Britain and other European nations are making the refugee crisis worse by forcing people fleeing conflict and persecution to undertake covert and treacherous journeys, a report has found.
The damning report by the Unravelling the Mediterranean Migration Crisis (Medmig) project, seen exclusively by The Independent ahead of its release, concluded that the refusal to open up legal routes for those seeking safety in Europe has increased demand for people smuggling on ever more dangerous routes.
Operations to combat the thriving trade has driven the use of smaller and less seaworthy boats to cross the Mediterranean, contributing to the deaths of almost 4,000 migrants so far in 2016 – now the deadliest year ever for refugees.
Professor Heaven Crawley, an author of the report from Coventry University’s Centre for Trust, Peace and Social Relations told The Independent politicians have been “wantonly ignoring” the reality of the crisis to maintain ill-informed government positions.
“The problem is there’s a huge political agenda around migration, so more pragmatic of effective alternatives are being overridden by political aspirations of leaders across the EU,” she said.
“They’ve backed themselves into a political corner where it’s very difficult to do anything else.”
Professor Crawley said the UK’s initial refusal to resettle refugees who had already crossed into Europe was “appalling” as an estimated 60,000 migrants remain trapped in Greece alone.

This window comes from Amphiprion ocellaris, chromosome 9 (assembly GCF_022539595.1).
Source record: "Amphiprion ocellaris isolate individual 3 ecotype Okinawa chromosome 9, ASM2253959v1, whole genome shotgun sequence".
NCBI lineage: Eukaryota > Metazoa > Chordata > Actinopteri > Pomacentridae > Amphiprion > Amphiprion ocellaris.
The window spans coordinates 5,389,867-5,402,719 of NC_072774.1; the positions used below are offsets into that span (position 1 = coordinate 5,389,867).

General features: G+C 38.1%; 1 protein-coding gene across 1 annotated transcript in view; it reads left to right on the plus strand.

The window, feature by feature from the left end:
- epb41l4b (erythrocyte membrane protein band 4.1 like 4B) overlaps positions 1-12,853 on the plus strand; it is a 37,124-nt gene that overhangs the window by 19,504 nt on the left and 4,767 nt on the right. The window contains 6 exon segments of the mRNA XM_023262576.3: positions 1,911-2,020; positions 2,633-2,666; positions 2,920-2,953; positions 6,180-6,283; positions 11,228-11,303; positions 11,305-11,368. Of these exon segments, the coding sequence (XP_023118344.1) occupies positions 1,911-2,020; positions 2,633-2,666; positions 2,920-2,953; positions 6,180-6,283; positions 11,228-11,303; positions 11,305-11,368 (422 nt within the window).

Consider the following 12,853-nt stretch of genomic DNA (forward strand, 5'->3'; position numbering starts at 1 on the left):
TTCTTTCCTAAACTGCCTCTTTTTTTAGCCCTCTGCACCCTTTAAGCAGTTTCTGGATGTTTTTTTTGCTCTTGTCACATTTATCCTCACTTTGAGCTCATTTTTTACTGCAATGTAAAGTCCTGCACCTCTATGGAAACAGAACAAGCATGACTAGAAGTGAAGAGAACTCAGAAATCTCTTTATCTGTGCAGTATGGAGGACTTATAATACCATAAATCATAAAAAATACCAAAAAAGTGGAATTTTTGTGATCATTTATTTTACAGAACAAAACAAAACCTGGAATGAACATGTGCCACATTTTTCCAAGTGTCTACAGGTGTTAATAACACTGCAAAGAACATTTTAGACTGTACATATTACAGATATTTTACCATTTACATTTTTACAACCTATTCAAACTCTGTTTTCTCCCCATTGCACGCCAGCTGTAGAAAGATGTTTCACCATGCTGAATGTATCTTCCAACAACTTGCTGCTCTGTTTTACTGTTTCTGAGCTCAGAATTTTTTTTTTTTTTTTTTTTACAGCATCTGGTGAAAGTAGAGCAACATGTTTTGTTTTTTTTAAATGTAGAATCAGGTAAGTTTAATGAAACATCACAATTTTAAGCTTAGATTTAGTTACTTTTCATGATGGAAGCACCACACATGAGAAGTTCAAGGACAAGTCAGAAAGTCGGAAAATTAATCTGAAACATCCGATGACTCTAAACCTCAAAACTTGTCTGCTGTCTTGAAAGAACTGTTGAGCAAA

“All that response does is reinforce some of the perceptions that if you’re a ‘proper’ or ‘genuine’ refugee you stay in a camp and wait for however long it takes to be rescued, and those who make it to the EU are punished,” she added. “Families find that inconceivable.”
Far from combating people smuggling, the report found European operations, border closures and the tightening of asylum regulations in several countries was directly driving refugees into their hands, with every single person interviewed using a smuggler for at least one leg of their journey.
Dr Franck Duvell, from the Centre on Migration Policy and Society at the University of Oxford, said: “EU politicians and policy makers have repeatedly declared they are ‘at war’ with the smugglers and that they intend to ‘break the smugglers business model’.
“The closure of borders seems likely to have significantly increased the demand for, and use of, smugglers – who have become the only option for those unable to leave their countries or enter countries in which protection might potentially be available to them.”
One in 10 refugees interviewed in Greece for the report had attempted to find a legal way to enter Europe but failed, resorting to almost a hundred different and potentially deadly routes that often cost far more than a legal journey.
Many used smugglers for boat crossings but needed them to leave conflict-ridden countries like Syria, where hostile governments or militant groups have attempted to seal borders.
European politicians frequently depict smugglers as part of vast criminal networks but the Media report found they are often found in asylum seekers’ local communities or social networks, with names and numbers traveling by word of mouth.
State officials, the military, law enforcement, and border guards are also involved in smuggling, researchers said, citing numerous testimonies of smugglers bribing police in Greece, Turkey and other countries of transit.
Boat journeys across the Aegean Sea have dropped sharply since the controversial deal made between the EU and Turkey in March, which is seeing migrants arriving on G